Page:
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Publication numberUS3567573 A
Publication typeGrant
Publication dateMar 2, 1971
Filing dateSep 25, 1968
Priority dateSep 25, 1968
Publication numberUS 3567573 A, US 3567573A, US-A-3567573, US3567573 A, US3567573A
InventorsCase Philip D
Original AssigneeBauer Bros Co
Export CitationBiBTeX, EndNote, RefMan
External Links: USPTO, USPTO Assignment, Espacenet
Digester discharge system
US 3567573 A
Abstract  available in
Images(1)
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Claims  available in
Description  (OCR text may contain errors)

March 2, 1971 P. D. CASE 3,567,573

DIGESTER DISCHARGE SYSTEM Original Filed July 17, 1965 INVENTOR. P/l/L /P 0. 67955 BY BP MWU United States Patent Ofiee" Patented Mar. 2, 1971 3,567,573 DIGESTER DISCHARGE SYSTEM Philip D. Case, Turin, Italy, assignor to The Bauer Bros. Co., Springfield, Ohio Continuation of application Ser. No. 674,012, Oct. 9, 1969, which is a continuation of application Ser. No. 295,687, July 17, 1963. This application Sept. 25, 1968, Ser. No. 807,469

(Filed under Rule 47(1)) and 35 U.S.C. 118) Int. Cl. D211) 1/36; D21c 7/00 US. Cl. 162-22 14 Claims ABSTRACT OF THE DISCLOSURE A process for simply refining fibrous materials such as wood chips characterized by a series related pair of vessels in the first of which the raw materials are fully saturated with conditioning fluids which substantially dissolve the bonding agents between their fibers without significantly affecting their shape and in the second of which the material is caused to automatically split to fiber form and be washed and cooled prior to exit to a blow tank or other holding or transition unit.

This application is a continuation of the copending applications of Philip D. Case, Ser. Nos. 674,012 and 295,- 687 (abandoned), which applications were respectively filed Oct. 9, 1967 and July 17, 1963 for Digester Discharge System.

This invention relates to improvements in pulp refining systems and equipment therefor. More particularly, it provides a novel means and method for defiberizing fibrous pulp particles in a manner that on relative separation the individual fibers thereof retain their strength. An important feature of the invention is that it enables both defiberizing and fiber washing to be simply and simultaneously achieved in the same apparatus and in a manner to preclude adverse effects on either the strength or brightness of the resultant product.

The invention has particular advantage in reference to the production of bleachable grade pulps and will be so described. However, the application thereof is by no means so limited.

Prior systems of similar application have evidenced many basic problems. For example, agitation in course of fiber reduction, by mechanical action or otherwise, has in many instances been of such a nature to have a degrading effect on the resultant pulp. Further, extended treatment procedures have introduced complexity of equipment, resultant high cost of installation and operation, and greater opportunity for pulp degradation. The latter is due to the time and variety of exposure to variable conditions in the course of reducing material from a raw form to its fiber content.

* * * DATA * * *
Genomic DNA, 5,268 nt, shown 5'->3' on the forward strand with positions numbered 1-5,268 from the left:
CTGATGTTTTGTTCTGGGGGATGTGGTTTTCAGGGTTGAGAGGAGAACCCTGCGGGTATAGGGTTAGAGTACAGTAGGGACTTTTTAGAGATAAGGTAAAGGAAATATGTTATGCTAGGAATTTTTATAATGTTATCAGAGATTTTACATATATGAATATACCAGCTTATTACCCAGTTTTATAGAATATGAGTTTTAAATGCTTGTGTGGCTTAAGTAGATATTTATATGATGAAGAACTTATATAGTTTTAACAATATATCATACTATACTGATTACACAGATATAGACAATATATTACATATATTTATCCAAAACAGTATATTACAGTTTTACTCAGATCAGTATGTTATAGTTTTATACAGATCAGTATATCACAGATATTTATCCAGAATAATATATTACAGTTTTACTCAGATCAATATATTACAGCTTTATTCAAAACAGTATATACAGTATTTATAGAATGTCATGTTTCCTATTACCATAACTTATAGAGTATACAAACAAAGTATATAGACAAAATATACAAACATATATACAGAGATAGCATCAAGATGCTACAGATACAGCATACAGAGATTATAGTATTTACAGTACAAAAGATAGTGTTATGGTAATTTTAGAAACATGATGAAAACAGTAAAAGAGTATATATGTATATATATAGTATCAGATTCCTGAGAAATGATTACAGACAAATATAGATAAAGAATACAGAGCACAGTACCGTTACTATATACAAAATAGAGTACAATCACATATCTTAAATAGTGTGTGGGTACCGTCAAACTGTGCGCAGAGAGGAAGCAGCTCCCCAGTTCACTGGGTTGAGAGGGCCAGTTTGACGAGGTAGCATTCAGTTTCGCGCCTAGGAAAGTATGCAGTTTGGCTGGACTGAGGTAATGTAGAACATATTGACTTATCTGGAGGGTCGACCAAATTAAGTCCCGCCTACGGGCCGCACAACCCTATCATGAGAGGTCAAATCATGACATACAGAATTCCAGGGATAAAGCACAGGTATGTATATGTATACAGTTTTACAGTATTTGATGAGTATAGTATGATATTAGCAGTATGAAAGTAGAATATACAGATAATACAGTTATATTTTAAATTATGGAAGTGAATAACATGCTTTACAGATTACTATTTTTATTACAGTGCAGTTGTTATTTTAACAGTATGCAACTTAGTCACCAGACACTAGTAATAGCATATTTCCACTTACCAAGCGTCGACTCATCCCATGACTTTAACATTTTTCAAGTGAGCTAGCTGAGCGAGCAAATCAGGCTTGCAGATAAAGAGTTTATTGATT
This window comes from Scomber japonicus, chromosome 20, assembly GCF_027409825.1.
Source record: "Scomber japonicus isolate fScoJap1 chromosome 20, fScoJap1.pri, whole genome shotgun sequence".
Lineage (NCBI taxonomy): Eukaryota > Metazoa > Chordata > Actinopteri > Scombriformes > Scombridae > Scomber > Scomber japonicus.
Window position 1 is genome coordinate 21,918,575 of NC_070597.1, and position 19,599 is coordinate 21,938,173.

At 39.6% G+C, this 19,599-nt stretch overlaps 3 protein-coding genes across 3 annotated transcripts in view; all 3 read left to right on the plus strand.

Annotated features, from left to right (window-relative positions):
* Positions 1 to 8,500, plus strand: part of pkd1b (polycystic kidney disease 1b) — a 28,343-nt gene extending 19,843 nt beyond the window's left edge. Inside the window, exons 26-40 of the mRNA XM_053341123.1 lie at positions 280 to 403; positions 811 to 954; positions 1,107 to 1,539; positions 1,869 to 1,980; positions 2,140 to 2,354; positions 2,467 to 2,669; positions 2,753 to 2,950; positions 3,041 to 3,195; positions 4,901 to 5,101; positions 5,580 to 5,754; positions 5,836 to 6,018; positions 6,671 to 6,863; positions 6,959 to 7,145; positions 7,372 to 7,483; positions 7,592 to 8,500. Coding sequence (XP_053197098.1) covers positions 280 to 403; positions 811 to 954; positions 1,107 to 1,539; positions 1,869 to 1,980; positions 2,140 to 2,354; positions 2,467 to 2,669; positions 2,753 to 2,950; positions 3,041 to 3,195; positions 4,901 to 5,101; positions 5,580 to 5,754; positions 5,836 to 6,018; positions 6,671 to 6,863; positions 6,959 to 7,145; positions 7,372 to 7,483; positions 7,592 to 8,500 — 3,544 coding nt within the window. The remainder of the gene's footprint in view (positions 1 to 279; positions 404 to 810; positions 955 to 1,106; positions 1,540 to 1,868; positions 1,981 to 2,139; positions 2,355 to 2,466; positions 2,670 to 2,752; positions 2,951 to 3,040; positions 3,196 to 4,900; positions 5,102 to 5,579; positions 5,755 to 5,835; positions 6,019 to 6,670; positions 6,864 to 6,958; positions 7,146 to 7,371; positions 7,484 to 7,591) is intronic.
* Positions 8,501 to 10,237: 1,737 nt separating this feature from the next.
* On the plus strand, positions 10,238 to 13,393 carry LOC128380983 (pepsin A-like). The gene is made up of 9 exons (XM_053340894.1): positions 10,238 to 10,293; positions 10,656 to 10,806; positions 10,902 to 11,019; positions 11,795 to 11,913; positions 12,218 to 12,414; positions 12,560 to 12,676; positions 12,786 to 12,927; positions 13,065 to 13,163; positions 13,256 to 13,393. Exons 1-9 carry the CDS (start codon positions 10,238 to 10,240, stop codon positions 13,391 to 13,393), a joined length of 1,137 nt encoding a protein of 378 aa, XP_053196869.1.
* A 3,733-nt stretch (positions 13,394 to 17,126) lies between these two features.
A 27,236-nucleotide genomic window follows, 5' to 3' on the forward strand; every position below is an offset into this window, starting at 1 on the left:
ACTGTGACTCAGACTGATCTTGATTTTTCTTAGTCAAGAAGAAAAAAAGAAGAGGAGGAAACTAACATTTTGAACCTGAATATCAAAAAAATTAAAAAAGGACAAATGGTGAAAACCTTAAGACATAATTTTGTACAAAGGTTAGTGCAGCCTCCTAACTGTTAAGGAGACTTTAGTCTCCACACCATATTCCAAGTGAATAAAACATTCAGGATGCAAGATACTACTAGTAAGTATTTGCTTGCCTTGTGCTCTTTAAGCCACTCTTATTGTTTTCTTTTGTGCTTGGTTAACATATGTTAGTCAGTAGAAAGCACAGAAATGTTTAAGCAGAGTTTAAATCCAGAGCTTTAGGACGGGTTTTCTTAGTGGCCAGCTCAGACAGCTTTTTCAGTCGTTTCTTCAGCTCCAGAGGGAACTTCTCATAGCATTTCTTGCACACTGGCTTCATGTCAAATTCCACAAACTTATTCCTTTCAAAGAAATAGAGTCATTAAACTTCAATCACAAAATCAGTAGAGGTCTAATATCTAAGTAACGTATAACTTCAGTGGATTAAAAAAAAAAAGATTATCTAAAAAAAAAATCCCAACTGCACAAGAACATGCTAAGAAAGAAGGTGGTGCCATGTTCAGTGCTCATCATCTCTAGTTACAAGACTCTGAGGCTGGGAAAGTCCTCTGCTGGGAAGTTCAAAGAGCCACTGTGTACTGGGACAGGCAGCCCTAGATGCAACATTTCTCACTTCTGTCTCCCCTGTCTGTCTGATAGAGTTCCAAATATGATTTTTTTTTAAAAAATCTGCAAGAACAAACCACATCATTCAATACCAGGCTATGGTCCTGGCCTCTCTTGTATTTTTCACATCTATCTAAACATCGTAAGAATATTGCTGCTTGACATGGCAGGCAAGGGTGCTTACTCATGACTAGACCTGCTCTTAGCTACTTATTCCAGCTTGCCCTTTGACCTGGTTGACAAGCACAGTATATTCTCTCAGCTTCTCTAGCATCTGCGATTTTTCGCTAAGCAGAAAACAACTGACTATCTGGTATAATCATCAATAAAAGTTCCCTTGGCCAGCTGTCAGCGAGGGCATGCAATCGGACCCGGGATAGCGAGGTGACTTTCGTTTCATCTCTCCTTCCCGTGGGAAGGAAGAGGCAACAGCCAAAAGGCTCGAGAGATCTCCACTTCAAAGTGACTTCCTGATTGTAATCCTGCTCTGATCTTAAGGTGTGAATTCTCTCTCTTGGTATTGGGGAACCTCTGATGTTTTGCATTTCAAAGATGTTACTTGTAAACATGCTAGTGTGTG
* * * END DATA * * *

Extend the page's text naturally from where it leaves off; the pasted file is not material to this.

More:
The present invention provides a simple and economical answer to the above problems in that it achieves the desired end result in a system and process utilizing a minimum of equipment. It obviates the need for pretreatment of raw material. It also minimizes the digesting equipment and achieves optimal defibering, washing and cooling in a single vessel without risking degradation of the fibers.

The present invention is not to be confused with inventions such as shown in the US. Patents to Richter, 2,870,- 009; Schnyder, 3,081,820 and 2,035,963. The latter call for complex systems involving blow tanks for getting rid of steam in complex structures and/ or procedures. Moreover, they involve physical agitating means and do not contemplate within a single vessel immediately following discharge, a washed and cooled pulp fiber product which has been achieved in a single vessel following a digester in a manner to avoid any detrimental effect on the strength properties of the end fiber product. Not only strength but brightness is protected in the practice of the present invention, to be hereinafter described in a manner and with structure not within the comprehension of the aforementioned patents of the prior art. It is by contrast to the prior art procedures and structures that the distinct advantages of the present invention should be recognized.

A primary object of the invention is to provide improvements in pulp refining systems rendering such systems more economical to fabricate, more efiicient and satisfactory in use, adaptable to a wide variety of applications and unlikely to malfunction.

Another object of the invention is to provide improved means for defiberizing wood chips and similar fibrous particles.

A further object of the invention is to provide an improved system for defiberizing and washing cooked pulp while it is still hot.

An additional object of the invention is to provide an improved pulp refiner unit which functions both to defiberize fibrous particles and to wash the resultant fibers in a single continuing operation.